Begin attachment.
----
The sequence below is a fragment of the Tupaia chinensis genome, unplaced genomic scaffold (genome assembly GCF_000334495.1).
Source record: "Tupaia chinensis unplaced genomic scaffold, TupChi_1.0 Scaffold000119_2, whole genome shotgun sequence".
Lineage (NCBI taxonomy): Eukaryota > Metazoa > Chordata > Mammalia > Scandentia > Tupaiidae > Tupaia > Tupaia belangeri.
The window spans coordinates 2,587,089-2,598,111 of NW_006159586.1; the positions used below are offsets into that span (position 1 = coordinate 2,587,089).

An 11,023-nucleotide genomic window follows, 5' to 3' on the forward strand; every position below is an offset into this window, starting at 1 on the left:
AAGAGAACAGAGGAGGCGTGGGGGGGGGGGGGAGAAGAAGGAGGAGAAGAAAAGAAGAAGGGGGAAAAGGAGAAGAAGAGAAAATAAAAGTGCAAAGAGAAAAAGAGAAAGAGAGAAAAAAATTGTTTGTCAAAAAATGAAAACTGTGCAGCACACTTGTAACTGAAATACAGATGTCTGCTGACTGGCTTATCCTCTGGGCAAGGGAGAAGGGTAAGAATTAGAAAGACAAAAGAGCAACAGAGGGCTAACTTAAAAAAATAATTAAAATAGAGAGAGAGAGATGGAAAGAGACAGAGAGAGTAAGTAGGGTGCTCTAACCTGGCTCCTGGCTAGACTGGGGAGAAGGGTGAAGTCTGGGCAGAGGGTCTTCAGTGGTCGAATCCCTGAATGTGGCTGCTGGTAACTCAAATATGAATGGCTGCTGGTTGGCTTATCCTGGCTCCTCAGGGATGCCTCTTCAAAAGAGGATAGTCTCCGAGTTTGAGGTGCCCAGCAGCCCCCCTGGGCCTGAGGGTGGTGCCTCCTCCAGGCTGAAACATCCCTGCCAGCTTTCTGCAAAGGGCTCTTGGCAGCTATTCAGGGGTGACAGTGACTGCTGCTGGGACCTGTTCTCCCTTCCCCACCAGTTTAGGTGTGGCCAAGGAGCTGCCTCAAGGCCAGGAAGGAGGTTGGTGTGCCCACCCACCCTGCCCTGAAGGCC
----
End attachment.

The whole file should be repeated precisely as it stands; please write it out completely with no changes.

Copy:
The sequence below is a fragment of the Tupaia chinensis genome, unplaced genomic scaffold (genome assembly GCF_000334495.1).
Source record: "Tupaia chinensis unplaced genomic scaffold, TupChi_1.0 Scaffold000119_2, whole genome shotgun sequence".
Lineage (NCBI taxonomy): Eukaryota > Metazoa > Chordata > Mammalia > Scandentia > Tupaiidae > Tupaia > Tupaia belangeri.
The window spans coordinates 2,587,089-2,598,111 of NW_006159586.1; the positions used below are offsets into that span (position 1 = coordinate 2,587,089).

An 11,023-nucleotide genomic window follows, 5' to 3' on the forward strand; every position below is an offset into this window, starting at 1 on the left:
AAGAGAACAGAGGAGGCGTGGGGGGGGGGGGGAGAAGAAGGAGGAGAAGAAAAGAAGAAGGGGGAAAAGGAGAAGAAGAGAAAATAAAAGTGCAAAGAGAAAAAGAGAAAGAGAGAAAAAAATTGTTTGTCAAAAAATGAAAACTGTGCAGCACACTTGTAACTGAAATACAGATGTCTGCTGACTGGCTTATCCTCTGGGCAAGGGAGAAGGGTAAGAATTAGAAAGACAAAAGAGCAACAGAGGGCTAACTTAAAAAAATAATTAAAATAGAGAGAGAGAGATGGAAAGAGACAGAGAGAGTAAGTAGGGTGCTCTAACCTGGCTCCTGGCTAGACTGGGGAGAAGGGTGAAGTCTGGGCAGAGGGTCTTCAGTGGTCGAATCCCTGAATGTGGCTGCTGGTAACTCAAATATGAATGGCTGCTGGTTGGCTTATCCTGGCTCCTCAGGGATGCCTCTTCAAAAGAGGATAGTCTCCGAGTTTGAGGTGCCCAGCAGCCCCCCTGGGCCTGAGGGTGGTGCCTCCTCCAGGCTGAAACATCCCTGCCAGCTTTCTGCAAAGGGCTCTTGGCAGCTATTCAGGGGTGACAGTGACTGCTGCTGGGACCTGTTCTCCCTTCCCCACCAGTTTAGGTGTGGCCAAGGAGCTGCCTCAAGGCCAGGAAGGAGGTTGGTGTGCCCACCCACCCTGCCCTGAAGGCC